Posted by midiguru on January 17, 2009
I’m an applause whore. I tend to choose creative projects to work on based on the likelihood that the finished work will be noticed and appreciated. The Emily Dickinson routine, where you write the poems and then stick them away in a shoebox, has always seemed cockeyed to me.
Sometimes I guess wrong. Four years ago I wrote a long novel that my agent felt he couldn’t market. It’s still sitting in a shoebox. The point is, I believed it had some potential, or I wouldn’t have put the time into it.
As I finish up my latest piece of interactive fiction (look for it in the Spring Thing competition in April), I find myself looking around and wondering what I want to do next. Read the rest of this entry »
Posted in writing | Tagged: creativity, writing | Leave a Comment »
Posted by midiguru on January 15, 2009
I’m really bad at self-promotion. But if you’re self-employed and the economy is in the crapper, self-promotion is a highly desirable skill to cultivate.
Beyond the psychological challenges, though, I really don’t know what to do. I teach cello. My student roster has fallen off a bit since last fall, and I’d like to build it up.
I told my friend Roger I was thinking about this. He laughed and said, “Play on a street corner.” He was joking, but not really. The point is, Read the rest of this entry »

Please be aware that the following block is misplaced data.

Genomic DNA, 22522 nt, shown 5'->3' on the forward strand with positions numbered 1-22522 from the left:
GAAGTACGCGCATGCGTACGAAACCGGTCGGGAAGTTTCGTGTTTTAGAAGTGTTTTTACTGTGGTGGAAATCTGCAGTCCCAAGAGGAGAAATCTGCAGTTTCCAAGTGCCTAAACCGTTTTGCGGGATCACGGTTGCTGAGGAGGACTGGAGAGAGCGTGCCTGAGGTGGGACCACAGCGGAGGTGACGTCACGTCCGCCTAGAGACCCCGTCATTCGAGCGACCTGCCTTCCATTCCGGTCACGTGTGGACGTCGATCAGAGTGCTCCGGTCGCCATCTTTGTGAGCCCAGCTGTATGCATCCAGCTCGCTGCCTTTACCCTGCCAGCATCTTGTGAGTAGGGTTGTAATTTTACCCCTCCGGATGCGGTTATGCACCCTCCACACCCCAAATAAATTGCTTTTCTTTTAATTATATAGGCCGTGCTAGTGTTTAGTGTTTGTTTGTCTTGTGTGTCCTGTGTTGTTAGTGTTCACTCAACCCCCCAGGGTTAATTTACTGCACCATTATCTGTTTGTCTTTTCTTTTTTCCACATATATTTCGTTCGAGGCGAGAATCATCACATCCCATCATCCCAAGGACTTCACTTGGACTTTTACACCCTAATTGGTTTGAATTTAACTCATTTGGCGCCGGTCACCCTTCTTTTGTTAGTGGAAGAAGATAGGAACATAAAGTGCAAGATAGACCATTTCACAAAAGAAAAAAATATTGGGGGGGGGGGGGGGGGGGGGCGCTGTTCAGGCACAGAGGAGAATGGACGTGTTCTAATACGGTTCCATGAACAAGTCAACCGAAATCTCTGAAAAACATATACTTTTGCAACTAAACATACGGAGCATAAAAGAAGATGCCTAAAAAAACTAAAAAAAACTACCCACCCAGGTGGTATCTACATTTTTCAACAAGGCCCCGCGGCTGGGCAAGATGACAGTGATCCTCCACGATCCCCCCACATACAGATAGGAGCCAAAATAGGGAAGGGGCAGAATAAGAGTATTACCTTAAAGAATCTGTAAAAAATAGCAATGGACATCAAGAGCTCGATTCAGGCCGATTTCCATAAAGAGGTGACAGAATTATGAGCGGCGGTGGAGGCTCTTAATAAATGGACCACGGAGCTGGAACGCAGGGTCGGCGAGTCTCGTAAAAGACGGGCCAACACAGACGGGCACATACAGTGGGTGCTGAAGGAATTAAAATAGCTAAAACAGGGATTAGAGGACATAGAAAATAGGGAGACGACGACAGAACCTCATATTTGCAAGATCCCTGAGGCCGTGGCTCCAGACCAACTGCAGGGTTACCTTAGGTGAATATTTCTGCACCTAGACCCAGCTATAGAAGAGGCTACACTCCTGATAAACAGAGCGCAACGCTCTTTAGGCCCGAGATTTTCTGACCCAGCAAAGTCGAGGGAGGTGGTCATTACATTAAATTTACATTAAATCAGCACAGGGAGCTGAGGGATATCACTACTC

Posted in cello, music | Tagged: career, self-employment | 2 Comments »
Posted by midiguru on January 15, 2009
I’ve had Julia Cameron’s book The Artist’s Way on my shelf since it first came out. I picked up some insights from it, but I’ve never done the course in an organized way.
Last night I found myself sitting at a table in a meeting hall in a nearby church, at the first session of a 12-week Artist’s Way group. My friend Jen organized it; I’m way too reclusive to have pulled it together.
I’m planning to stick with it, at least for a few weeks, to see how it develops. A couple of the exercises were interesting, and doing them in a group was even more interesting, because I got to hear some of the similarities and differences in other people’s experiences and struggles.
Morning Pages, though — that’s a tough one for me. I guard my mornings. Time for a short blog entry, but not for a thousand words of rumination. I’m going to do Bedtime Pages instead.
Demographic peculiarity: The other five participants are women. Maybe that’s because most of Jen’s friends are women, or maybe it’s because in this culture men have two hurdles to leap before joining a group of this sort. First, men are not supported in urging their creativity; women are allowed to at least dabble in stuff, as long as they don’t get too serious about it. Second, men who are being creative in some way are supposed to be tough and succeed on their own. We’re not supposed to admit we need help!